Apple (NASDAQ:AAPL) had reported a big jump in iPad sales when it announced its earnings last month, and it turns out the growth has been reflected in its overall tablet market share. The iPad widened its lead in the market to 68 percent, up from 55 percent in the holiday quarter. Amazon’s (NASDAQ:AMZN) Kindle Fire may have been branded a best seller by the company, but IDC finds its share in the market actually saw a big fall, to about 4 percent from 17 percent in the fourth quarter.
Actually, I doubt Jeff Bezos is exactly quaking in his boots. The Kindle Fire serves primarily to direct owners to Amazon Prime, thus becoming lifelong members of Amazon’s $80-a-year club. I’ve been a member since Day One, and a very happy one at that.
No, Amazon has something bigger in mind. Here’s Jason Gilbert with the details:
Starting now, Amazon is accepting ideas for TV shows from anybody who has a pilot script, an idea for five or six episodes, and an Internet connection. Amazon says that it wil be selecting one idea per month to put into development. If it passes muster and Amazon decides to produce a full slate of shows, the creator will be given $55,000, up to five percent on sales of licensed merchandise, and “other royalties and bonuses,” per a press release from Amazon.
Which leads John Nolte to conclude:
The message here is bold and in-your-face: If Hollywood wants to protect their bundled cable monopoly, we’ll just take it to the next level and not only provide a more democratic way to watch content, we’ll also produce our own damn content without you.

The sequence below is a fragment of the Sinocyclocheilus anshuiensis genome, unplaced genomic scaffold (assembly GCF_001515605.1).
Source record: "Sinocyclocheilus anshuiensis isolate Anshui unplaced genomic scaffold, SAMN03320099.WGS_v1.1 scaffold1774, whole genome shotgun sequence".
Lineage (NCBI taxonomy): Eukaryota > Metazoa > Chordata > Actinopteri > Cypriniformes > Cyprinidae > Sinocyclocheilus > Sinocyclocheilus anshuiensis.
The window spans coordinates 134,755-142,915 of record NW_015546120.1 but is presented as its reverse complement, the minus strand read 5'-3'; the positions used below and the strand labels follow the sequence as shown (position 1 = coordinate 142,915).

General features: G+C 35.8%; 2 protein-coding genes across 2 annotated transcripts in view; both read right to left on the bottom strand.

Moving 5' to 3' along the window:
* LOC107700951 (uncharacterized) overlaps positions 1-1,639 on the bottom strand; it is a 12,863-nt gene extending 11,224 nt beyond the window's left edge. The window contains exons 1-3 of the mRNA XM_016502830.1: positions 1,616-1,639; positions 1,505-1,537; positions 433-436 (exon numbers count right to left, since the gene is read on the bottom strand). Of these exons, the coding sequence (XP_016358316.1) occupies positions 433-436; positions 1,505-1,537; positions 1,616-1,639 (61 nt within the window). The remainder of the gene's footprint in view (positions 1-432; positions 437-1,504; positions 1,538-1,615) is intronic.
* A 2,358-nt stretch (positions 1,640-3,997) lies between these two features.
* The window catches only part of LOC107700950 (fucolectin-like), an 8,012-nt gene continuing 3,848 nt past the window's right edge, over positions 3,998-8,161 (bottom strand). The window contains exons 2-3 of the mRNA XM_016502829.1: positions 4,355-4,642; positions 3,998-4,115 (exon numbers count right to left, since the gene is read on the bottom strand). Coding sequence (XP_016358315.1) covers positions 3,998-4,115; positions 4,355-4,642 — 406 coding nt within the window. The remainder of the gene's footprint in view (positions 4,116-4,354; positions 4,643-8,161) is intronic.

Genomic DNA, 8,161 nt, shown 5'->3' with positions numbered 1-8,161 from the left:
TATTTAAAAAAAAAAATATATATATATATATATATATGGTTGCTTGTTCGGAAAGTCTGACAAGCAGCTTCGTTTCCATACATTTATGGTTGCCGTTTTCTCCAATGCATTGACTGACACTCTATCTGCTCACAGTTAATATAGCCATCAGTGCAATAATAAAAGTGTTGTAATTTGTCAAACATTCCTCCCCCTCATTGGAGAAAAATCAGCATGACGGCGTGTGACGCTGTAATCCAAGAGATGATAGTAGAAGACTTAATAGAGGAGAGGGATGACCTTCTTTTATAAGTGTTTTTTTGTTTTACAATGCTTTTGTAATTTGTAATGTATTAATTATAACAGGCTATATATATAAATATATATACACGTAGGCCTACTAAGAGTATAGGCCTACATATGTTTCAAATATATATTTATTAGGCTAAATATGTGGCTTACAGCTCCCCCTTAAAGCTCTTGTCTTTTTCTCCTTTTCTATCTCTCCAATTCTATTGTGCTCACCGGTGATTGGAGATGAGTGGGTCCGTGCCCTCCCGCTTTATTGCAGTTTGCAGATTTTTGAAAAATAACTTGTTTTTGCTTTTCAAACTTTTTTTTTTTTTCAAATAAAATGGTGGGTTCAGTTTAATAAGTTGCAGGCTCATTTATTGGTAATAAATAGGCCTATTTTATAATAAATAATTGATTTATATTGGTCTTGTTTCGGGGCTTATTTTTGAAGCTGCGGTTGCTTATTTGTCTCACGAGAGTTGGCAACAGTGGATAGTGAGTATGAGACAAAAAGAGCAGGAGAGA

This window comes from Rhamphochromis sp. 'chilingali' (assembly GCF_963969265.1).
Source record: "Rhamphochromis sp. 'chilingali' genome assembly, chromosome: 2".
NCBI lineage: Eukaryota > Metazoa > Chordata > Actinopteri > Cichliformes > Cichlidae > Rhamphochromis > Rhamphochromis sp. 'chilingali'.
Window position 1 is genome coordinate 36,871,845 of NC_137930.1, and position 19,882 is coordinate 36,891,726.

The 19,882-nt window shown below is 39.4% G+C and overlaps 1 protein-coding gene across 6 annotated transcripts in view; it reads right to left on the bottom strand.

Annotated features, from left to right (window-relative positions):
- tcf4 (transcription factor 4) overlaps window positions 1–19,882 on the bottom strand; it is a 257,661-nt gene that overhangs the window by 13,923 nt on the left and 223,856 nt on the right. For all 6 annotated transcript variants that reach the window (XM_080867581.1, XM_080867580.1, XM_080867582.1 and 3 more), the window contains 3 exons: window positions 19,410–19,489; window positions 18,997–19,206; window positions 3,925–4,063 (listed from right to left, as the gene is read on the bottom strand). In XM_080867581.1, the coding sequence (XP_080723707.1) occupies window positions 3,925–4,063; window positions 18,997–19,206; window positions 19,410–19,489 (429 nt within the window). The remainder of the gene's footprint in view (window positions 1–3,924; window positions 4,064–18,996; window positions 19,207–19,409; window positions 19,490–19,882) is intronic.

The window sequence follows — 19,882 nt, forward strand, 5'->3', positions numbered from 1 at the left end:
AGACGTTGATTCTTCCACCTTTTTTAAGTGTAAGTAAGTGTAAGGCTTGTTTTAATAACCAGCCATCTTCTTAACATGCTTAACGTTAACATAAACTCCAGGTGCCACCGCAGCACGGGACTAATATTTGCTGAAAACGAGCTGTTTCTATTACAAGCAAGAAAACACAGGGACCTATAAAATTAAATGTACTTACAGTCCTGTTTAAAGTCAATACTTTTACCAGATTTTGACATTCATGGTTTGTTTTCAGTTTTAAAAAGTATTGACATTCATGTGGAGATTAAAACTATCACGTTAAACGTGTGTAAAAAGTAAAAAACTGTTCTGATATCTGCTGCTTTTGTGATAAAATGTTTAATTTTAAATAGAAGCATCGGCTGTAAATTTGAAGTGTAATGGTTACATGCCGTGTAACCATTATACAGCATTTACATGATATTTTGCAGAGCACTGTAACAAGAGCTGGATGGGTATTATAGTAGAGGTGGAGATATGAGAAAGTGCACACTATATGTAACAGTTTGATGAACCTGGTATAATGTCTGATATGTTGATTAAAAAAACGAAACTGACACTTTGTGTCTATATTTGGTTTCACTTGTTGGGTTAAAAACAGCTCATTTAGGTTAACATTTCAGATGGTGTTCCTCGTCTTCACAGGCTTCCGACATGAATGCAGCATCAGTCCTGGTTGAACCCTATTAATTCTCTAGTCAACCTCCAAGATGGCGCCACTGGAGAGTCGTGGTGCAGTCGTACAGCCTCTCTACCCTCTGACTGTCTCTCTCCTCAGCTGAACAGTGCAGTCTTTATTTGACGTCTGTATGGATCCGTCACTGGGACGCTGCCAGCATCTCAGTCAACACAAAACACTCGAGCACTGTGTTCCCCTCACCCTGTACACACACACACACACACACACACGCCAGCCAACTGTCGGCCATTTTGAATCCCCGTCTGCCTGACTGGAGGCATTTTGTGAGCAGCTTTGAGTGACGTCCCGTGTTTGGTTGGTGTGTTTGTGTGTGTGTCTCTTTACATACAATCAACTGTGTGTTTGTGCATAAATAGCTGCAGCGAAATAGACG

There’s only so many hours in the day and if Amazon and Netflix are able to fill our hours with enough licensed and original programming, Hollywood will not only lose the corrupt power base of bundled cable, they will have created competition for content itself.
To succeed here, Amazon doesn’t need to beat Apple. In fact, I fully expect that someday soonish, the Kindle App on your iOS device won’t just be for books. Instead, it will also stream Amazon Prime video content.
And why not? Amazon might be breaking even on Kindle Fire hardware sales. They need Prime subscribers to make any real money. So long as Amazon can lure customers into Prime, it doesn’t matter whether they came in via a Kindle or an iPad — Bezos still gets his $80.
The $64,000 question is: Will Apple allow Amazon to add streaming to the Kindle iPad app, or will they force it to remain a book reader?